Sunday, October 9, 2011

Tom's Midnight Garden by Philippa Pearce

65. Tom's Midnight Garden
by Philippa Pearce
juvenile fiction, 1958
second reading
second book for R.I.P. VI challenge
finished, 10/7/11

After wimping out on a couple books I thought I'd read for the RIP VI challenge,

I got the brilliant idea that maybe a children's book would be a better choice for me. I don't mean young adult, but that glorious genre for young readers which lies between picture books and teen books, referred to as juvenile fiction. The ages listed on these books are either 9-12 or 10-14. That's just about right for my comfort level with ghostly, creepy sorts of stories.

I went to the upstairs bookshelves where I keep the books from Tom's and my childhood, and Margaret's and Michael's childhood.

My eye fell upon Tom's Midnight Garden, a book I've been meaning to read again, having read it years and years ago to my kids. And I thought this would be just the ticket! I really love this story.

The book begins with 12 year old Tom Long having to leave home because his brother Peter has come down with the measles. He goes to stay with his aunt and uncle in another town so that his mother may devote her time to her sick son. Tom also must be in quarantine for a while so that he won't give the illness to anyone else.

Tom is greatly distressed because he and Peter had looked forward to playing in their back garden during the summer holidays. They had plans to build a tree house.

When he arrives at Uncle Alan and Aunt Gwen's house, he sees:

a big house now converted into flats. The house was crowded round with newer, smaller houses that beat up to its very confines in a broken sea of bay-windows and gable-ends and pinnacles. It was the only big house among them: oblong, plain, grave.
Aunt Gwen is a cook of 'large, rich meals,' and they, combined with no exercise other than jigsaw puzzles give Tom some uncomfortable sleepless nights where the striking of the grandfather clock in the main hallway is his only companion. After getting up and prowling around and being discovered, his Uncle Alan makes him promise to stay in bed for ten hours.

The old clock never strikes the correct hour, and when Tom hears thirteen he is startled, and 'uneasy in the knowledge that this happening made some difference to him; he could feel that in his bones.'
The stillness had become an expectant one; the house seemed to hold its breath; the darkness pressed up to him, pressing him with a question: Come on, Tom, the clock has struck thirteen - what are you going to do about it?
With a child's reasoning, he decides that there is now an extra hour in the day, and that he can stay in bed for the promised ten hours, and still have an hour to himself to get out of bed and explore. Because he is such an honorable and obedient child he goes downstairs to make sure the clock really says thirteen, allowing him this freedom. He feels for the light switch, and can't find it. He decides he can use the moonlight, but it is dim and he thinks if he opens the back door more light will beam through so he can see the clock face. He has been told this door leads only to a paved back yard with rubbish bins. But… what he sees is a big lawn and flowerbeds and trees and a greenhouse. His immediate response is that his aunt and uncle have lied to him. But then he begins to see and experience strange things. A maid dressed in old-fashioned clothes cannot see or hear him. He looks back into the hall from where he came and sees it completely transformed from a central hall in an apartment building to a grand hall in a family house.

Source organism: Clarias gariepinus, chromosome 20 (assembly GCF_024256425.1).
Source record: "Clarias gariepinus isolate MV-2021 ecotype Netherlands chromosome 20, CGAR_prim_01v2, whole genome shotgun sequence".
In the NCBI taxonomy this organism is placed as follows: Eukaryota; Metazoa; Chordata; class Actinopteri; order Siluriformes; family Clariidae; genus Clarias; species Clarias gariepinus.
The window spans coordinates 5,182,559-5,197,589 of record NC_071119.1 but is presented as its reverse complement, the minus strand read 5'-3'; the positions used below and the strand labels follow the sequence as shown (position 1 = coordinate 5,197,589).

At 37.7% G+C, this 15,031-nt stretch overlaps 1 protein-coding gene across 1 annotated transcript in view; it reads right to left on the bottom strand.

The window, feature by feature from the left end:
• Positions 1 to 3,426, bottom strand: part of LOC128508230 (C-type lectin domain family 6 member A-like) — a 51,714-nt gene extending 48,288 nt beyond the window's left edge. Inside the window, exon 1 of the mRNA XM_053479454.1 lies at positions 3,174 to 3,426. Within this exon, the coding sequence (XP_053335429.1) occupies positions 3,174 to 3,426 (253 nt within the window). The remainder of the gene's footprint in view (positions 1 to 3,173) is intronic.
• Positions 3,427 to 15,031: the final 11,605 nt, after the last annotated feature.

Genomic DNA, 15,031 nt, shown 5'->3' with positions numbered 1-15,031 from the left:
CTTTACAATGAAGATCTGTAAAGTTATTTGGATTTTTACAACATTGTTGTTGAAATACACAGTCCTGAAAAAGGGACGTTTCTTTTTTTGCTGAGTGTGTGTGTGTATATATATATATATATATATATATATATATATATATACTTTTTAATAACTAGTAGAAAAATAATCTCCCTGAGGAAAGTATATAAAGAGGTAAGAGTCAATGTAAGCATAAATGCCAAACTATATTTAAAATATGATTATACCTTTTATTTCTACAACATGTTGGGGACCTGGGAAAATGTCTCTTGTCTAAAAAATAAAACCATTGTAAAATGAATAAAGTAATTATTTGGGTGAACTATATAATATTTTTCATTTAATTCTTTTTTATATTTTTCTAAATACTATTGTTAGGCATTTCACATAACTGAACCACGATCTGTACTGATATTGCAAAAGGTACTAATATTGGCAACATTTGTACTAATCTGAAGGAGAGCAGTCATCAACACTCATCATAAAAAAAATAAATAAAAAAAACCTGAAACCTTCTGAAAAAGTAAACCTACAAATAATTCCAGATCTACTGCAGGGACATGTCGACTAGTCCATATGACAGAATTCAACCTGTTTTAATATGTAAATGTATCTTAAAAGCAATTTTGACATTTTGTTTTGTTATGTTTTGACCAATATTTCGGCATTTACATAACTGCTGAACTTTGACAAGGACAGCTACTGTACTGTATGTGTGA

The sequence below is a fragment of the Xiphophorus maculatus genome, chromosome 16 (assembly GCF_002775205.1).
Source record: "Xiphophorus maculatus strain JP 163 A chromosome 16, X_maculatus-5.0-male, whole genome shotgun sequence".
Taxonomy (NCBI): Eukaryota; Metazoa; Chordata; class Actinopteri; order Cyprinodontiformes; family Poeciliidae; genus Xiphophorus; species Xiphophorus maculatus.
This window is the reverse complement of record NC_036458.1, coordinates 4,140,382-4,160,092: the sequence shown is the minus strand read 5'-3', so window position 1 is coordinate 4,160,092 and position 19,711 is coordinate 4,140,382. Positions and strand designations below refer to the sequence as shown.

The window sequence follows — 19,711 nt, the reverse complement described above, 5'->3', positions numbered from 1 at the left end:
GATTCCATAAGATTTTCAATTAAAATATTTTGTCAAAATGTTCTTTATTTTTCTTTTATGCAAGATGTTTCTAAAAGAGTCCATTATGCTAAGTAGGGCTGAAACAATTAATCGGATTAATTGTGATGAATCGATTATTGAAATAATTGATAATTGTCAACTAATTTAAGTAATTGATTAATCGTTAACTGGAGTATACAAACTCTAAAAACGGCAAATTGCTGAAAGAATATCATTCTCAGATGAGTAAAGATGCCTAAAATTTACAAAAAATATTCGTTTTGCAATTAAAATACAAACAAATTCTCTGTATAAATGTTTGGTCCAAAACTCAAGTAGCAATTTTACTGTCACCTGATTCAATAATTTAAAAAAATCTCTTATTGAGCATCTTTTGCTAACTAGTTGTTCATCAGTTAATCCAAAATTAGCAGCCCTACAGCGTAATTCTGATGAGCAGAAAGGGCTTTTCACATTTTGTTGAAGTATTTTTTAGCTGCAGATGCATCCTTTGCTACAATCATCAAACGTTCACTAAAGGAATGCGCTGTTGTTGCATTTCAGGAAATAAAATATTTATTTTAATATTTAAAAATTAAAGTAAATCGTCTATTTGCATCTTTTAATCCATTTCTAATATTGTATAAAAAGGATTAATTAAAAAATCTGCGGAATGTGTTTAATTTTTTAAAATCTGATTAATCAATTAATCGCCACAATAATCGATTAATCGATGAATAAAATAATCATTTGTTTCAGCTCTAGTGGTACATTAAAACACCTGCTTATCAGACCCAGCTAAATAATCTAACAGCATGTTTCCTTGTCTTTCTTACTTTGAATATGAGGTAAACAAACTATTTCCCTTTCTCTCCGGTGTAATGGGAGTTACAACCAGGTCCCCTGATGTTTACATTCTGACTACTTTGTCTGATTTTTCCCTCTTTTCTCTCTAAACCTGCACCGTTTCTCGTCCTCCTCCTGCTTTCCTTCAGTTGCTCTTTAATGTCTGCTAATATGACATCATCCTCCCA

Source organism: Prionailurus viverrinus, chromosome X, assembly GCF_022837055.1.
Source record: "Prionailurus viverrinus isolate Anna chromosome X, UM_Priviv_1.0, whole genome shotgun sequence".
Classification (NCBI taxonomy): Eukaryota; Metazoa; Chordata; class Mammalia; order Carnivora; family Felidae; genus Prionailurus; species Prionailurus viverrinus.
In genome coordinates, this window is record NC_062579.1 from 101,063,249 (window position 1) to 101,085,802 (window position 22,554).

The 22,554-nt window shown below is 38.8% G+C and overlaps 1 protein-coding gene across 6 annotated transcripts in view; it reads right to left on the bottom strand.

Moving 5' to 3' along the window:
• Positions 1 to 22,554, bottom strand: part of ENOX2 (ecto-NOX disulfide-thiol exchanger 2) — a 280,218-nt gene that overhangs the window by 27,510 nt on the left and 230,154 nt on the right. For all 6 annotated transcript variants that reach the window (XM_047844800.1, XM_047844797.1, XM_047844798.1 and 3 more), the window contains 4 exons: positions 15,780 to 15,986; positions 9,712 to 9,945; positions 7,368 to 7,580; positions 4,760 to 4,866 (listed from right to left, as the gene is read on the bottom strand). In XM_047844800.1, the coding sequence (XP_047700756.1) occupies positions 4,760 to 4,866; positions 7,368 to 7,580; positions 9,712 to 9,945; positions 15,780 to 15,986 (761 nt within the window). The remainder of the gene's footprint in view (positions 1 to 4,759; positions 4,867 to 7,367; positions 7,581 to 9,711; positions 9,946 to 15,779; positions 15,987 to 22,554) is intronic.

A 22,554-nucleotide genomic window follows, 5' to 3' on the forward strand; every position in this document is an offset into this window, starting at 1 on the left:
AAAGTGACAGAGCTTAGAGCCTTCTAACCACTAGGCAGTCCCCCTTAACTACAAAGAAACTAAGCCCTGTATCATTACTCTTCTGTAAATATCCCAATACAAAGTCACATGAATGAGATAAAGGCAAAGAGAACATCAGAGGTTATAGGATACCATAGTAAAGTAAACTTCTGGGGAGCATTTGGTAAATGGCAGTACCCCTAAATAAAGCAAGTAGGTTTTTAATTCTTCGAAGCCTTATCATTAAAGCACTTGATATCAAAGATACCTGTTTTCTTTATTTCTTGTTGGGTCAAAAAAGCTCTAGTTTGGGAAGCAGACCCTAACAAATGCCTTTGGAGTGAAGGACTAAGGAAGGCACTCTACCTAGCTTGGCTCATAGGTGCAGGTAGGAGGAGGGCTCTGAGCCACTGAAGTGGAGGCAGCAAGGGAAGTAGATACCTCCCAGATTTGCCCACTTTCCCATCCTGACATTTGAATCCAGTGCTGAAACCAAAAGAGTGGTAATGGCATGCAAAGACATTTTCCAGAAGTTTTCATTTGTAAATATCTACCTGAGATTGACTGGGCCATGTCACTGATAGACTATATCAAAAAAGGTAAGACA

And so, our young hero's adventures begin. The reader moves right along with him night after night, completely believing in all that happens. We may wonder a bit more than Tom does, but we still don't question the occurrences. We meet a girl around Tom's age, Hatty, who can see and hear him. She accepts him in his new-to-her pajamas, as he accepts her and the garden.

In an afterward to my Dell Yearling publication of Tom's Midnight Garden, the children's book author, Zilpha Keatley Snyder explains just why the reader shares Tom's adventures without doubt or disbelief. She tells how she loved fantasy stories as a child, but that some let her down because they didn't follow her 'rules.'
The first rule was NO NONSENSE.
The second was NO TREACHERY.
NO NONSENSE meant that the magical and wondrous should be built on a foundation of lots of convincingly realistic details, and that magical events or powers had to be limited in understandable ways.
RULE TWO… What I really hated was a fantasy in which the magic was all TREACHEROUSLY taken away at the very end, as when the ghost turns out to be somebody playing tricks, or worst of all, a whole magic adventure turns out to be a dream.
Now, it's perfectly obvious that Tom's Midnight Garden follows both of these rules to perfection. One is completely caught up in Tom's everyday life when the first little hints of strangeness, the grandfather clock and the old house itself, begin the subtle preparations for magic. And by the time of the first visit to the midnight garden, one is ready to think, of course. That's exactly what had to happen.
I give you this extended report of the beginning of the book, and then Zilpha Keatley Snyder's words to show that you too may believe. It isn't even a matter of suspending belief. One simply believes. And what a story we fall into. Each night that Tom visits something or someone is a bit different. What is just a night to him is often much longer to Hatty. Is he a ghost or is she? What is happening to time? These are the big questions, but there is also unquestioning delight in the fun these two lonely young people share. They both know that their circumstance is not usual, but they can forget it for a while in their quest for adventure.

Philippa Pearce was awarded the Carnegie Medal for Tom's Midnight Garden. It is worth scrolling down that page to see all the other winners.

I love these photographs of her.

There are two obituaries of Philippa Pearce here and here. There was a celebration of the 50th anniversary edition of this book here.

And you may find another review of Tom's Midnight Garden here.

I own another book by Philippa Pearce which I plan to read again next year called Minnow On The Say, and I hope to get more of her work. She was a wonderful writer.


  1. I enjoyed this post very much. You know how I love talking about nostalgic reads from childhood. I think you should do a post about that bookcase the books it holds. I couldn't see the titles of all of them!! LOL

  2. Oh, thank you Kay. Wow, I could spend a year posting on those books. :<) I actually have a few in mind that I plan to read again next year.

  3. Nan,
    Excited to hear about this English author...the book sounds like very good. I read about her and she seemed a very interesting person.